When I first heard about BCHS being slated for closure, I felt a terrible pain of sadness. To be honest, I was surprised by the feeling. The best way of describing it is a feeling that your past is being erased.
Moreover, as someone who had “sand in his shoes,” meaning that I grew up at the beach, Rockaway Beach, I wondered how it could be possible to close the only two high schools on that isolated Peninsula. We used to call it the “insular Peninsula.” And, it is indeed that. There’s not much going on in The Rockaways, and you have to feel for the kids who would now have to travel quite far to find a high school nearby, as in 45 minutes to an hour each way. You see, the only other high school in Rockaway, Far Rockaway High School, stopped accepting new students in 2008 as part of its planned closure.
For elementary or middle school, travel is certainly an issue, but no where near the issue it is at the high school level. With many poor kids in The Rockaways, who must work after school, the travel time will force some harsh decisions regarding school versus work. I hate to think that the kids will drop out of high school because they have to work and cannot afford the travel time required to the nearest high school.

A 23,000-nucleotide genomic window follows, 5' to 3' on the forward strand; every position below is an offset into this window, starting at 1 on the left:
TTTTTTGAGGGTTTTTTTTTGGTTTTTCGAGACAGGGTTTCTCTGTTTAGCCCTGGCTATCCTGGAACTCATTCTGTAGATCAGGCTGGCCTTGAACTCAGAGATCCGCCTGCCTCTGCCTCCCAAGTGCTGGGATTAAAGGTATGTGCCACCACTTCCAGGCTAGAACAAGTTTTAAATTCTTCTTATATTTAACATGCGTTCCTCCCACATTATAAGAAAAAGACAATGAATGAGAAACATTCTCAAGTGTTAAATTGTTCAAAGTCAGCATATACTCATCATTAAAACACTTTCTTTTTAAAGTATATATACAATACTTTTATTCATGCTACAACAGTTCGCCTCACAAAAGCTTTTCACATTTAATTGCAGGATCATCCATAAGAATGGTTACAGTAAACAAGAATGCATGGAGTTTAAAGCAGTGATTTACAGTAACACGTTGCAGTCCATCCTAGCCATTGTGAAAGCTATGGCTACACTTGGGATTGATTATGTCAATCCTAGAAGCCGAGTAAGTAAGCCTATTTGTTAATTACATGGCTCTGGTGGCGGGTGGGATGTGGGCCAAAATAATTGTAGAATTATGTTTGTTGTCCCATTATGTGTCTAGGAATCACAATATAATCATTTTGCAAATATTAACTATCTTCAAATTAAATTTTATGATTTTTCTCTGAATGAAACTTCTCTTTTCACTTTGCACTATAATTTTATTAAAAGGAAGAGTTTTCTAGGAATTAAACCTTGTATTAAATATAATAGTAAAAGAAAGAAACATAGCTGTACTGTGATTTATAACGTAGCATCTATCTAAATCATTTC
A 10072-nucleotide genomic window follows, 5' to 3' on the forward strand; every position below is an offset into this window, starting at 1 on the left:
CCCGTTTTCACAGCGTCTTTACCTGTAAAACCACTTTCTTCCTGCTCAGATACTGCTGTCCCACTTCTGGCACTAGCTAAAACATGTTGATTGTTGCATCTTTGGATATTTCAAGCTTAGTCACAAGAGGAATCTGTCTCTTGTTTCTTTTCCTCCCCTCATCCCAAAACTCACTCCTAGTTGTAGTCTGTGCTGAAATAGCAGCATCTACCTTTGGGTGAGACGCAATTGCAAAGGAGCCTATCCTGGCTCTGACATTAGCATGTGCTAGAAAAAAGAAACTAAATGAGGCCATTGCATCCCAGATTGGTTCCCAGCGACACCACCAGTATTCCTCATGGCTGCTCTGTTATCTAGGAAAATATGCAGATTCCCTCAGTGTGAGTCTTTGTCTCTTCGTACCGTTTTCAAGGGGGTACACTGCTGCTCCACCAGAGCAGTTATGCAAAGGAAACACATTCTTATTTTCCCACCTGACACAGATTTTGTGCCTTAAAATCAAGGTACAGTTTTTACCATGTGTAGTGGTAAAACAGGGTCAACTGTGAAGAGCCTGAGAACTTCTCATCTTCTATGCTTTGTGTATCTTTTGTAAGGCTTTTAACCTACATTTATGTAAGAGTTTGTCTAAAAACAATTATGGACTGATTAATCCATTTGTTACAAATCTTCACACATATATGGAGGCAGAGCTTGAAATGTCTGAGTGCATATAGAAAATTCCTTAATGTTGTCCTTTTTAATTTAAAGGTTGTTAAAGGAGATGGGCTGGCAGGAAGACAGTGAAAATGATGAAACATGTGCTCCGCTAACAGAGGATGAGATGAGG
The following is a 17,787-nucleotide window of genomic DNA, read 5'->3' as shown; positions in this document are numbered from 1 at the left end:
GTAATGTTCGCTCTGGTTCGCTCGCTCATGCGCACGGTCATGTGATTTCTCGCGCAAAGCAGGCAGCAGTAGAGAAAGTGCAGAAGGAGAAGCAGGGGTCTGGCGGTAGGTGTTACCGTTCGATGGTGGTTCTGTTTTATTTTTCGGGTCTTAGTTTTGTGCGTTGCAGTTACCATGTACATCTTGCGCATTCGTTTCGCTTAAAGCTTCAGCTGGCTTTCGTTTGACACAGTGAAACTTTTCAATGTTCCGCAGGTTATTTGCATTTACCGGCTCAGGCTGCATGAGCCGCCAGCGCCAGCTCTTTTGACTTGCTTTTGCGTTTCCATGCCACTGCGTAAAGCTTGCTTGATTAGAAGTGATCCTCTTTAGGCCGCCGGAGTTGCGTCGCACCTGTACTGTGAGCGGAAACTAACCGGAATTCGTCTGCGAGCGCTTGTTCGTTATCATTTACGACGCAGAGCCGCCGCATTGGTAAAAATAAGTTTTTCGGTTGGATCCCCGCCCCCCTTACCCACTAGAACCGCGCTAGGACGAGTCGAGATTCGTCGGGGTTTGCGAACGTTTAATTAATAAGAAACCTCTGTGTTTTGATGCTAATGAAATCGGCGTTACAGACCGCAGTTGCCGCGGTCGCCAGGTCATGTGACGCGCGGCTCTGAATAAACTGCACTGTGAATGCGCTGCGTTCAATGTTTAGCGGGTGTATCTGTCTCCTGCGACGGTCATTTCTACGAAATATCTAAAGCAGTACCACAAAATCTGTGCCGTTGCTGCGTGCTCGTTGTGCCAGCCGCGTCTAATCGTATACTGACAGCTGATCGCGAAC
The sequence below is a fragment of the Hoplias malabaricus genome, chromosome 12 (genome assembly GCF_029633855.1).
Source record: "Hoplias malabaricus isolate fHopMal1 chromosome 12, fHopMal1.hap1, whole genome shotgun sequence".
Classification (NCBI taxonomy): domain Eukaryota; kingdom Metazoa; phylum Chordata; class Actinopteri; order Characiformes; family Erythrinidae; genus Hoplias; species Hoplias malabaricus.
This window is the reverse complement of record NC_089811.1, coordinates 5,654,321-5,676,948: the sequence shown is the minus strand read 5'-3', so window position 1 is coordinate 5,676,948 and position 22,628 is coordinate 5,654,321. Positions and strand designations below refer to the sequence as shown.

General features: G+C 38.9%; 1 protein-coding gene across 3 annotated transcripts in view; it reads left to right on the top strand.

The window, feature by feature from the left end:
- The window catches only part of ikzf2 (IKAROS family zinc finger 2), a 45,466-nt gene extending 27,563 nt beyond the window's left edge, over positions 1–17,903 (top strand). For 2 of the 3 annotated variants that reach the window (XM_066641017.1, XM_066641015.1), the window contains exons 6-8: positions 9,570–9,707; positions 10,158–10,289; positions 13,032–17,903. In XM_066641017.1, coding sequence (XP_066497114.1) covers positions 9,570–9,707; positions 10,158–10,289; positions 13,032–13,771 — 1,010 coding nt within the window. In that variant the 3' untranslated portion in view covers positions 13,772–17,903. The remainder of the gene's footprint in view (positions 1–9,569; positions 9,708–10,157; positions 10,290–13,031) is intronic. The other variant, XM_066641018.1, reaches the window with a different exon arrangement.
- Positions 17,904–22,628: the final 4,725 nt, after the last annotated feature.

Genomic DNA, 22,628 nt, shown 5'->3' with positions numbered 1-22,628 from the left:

Today, we are witnessing the biggest public fight yet over the slated closing of any schools, including a planned protest at Mayor Michael Bloomberg’s home in Manhattan. That may be a first. With a school board controlled by the Mayor, it’s hard to imagine that the protests will have much impact. Still, you never know.
So, what do I hope for? I hope the fight builds and that another shot is given most if not all of these schools. And, the shot must be a real one, fully supported by the types of resources that go into the creation of new small high schools and charter schools. This would be of particular importance for Beach Channel High School, for the sake of the kids on that isolated, insular Peninsula, where the issues these kids face are most likely misunderstood by the school district.